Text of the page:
Having said that, it is very hypocritical of the Republicans, and particularly McCain, to criticize Obama on this matter. The Republicans qualify because they skirted the law in the 2004 campaign. McCain qualifies because he accepted public financing to get a loan before he declined public financing.

McCain-Feingold, an admirable attempt at campaign finance reform, has been rendered toothless with the lack of a quorum on the Electoral Commission. The system is broke. I don't see it being fixed regardless of the new occupant of the White House or new members of Congress.

On the whole, I don't think the flip-flops on public financing by Obama or McCain will affect many voters, unless one of them pushes the issue so hard that their hypocrisy on the matter shows.

Robert said...

I just read David Brooks comment on Obama's decision. He seems to have a clearer understanding of Obama than any other columnist. Find it at

http://www.nytimes.com/2008/06/20
/opinion/20brooks.html?_r=1&ref
=opinion&oref=slogin

Also, did you see that McCain has only a 1-point advantage on Obama in Georgia in the latest poll on RCP? I know it is only one poll, but it is intriguing.

Josh Putnam said...

A sad but inevitable day. The landscape has changed and the public financing system didn't change quickly enough to counter that. Did politics have something to do with that? Sure, but I'm not broken-hearted over this decision. The system is broken and like Florida and Michigan during primary season, sometimes the system just needs a shock to make it better. But like reforming the primary system, campaign finance reform isn't and won't be an easy task.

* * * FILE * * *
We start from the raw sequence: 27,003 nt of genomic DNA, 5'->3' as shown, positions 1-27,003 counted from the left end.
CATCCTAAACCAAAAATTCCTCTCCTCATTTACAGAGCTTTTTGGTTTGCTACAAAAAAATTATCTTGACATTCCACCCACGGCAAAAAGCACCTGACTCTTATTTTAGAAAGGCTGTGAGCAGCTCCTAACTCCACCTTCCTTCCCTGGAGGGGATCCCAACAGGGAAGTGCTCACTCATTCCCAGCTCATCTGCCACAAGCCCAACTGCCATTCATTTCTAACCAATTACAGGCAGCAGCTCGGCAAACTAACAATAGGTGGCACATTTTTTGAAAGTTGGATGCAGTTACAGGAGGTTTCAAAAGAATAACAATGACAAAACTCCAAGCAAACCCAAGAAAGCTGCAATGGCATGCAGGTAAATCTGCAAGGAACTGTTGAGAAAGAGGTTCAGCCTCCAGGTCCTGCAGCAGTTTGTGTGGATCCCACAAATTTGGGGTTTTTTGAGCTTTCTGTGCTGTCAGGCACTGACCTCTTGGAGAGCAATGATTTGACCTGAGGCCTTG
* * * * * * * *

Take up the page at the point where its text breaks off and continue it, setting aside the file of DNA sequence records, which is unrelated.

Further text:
The 527 loophole in McCain-Feingold made that legislation toothless long before this current quorum issue arose.

Agreed, campaign finance is not a make or break issue for voters. What voters do want is a fair fight. And this move tilts the playing field potentially. That's where the McCain folks are hoping to make inroads on this issue.

Josh Putnam said...

Here's the link to the Brooks column from Rob

Josh Putnam said...

Yeah, I saw the Georgia poll. Bob Barr is making his presence felt here and in Alaska. That poll brought Georgia into the "McCain lean" category. I have been keeping up with the old average formula as well and even that one was pulled under the 10% line in Georgia for McCain. Obama likely won't win Georgia (famous last words), but Barr and Obama's financial advantage could really make McCain sweat it out here.

Arbitrista said...

The level of cost escalation in American politics is becoming alarming. Obama's might be the first billion dollar campaign. What happens in 8 years?

Josh Putnam said...

Arbitrista,
Oh, I don't know. That cost escalation is just keeping up with inflation, right? Well, maybe not.

Back in January, NPR's Morning Edition had a discussion about this campaign being the first billion dollar one. However, at the time they were operating under the assumption that both parties would opt out for the general election. At the end of April, all candidates had raised nearly $1 billion collectively, according to the FEC.

We'll have to see what Obama's campaign is capable of. I doubt they get to $1 billion (for the general election. If you look at his fund-raising over the course of the entire campaign, it would approach that.), but even if it was half that, it would still be $420 million more than McCain will have. The Washington Post has got "$300 million or more" as the bar for Obama fund-raising for the general. Thanks to Phil Klinkner in his inaugural post at The Monkey Cage for that link.

Josh Putnam said...

Oh, I didn't address the "what happens in 8 years?" question.

By then, assuming Obama is finishing up his second term, Jeb Bush will be waiting in the wings with billions ready to spend against whoever the Democrats want to throw at him.

Seriously though, it is a tough call. The system is broken and having a major party candidate opt out is only going to make reform that much harder going forward.

Let's also remember that the Supreme Court will have a say in this matter as well. Whatever Congress comes up with is likely to be challenged in court. The make up of the Court makes a lot a difference in how such a case would be decided.

I've opened up a can of worms on this one.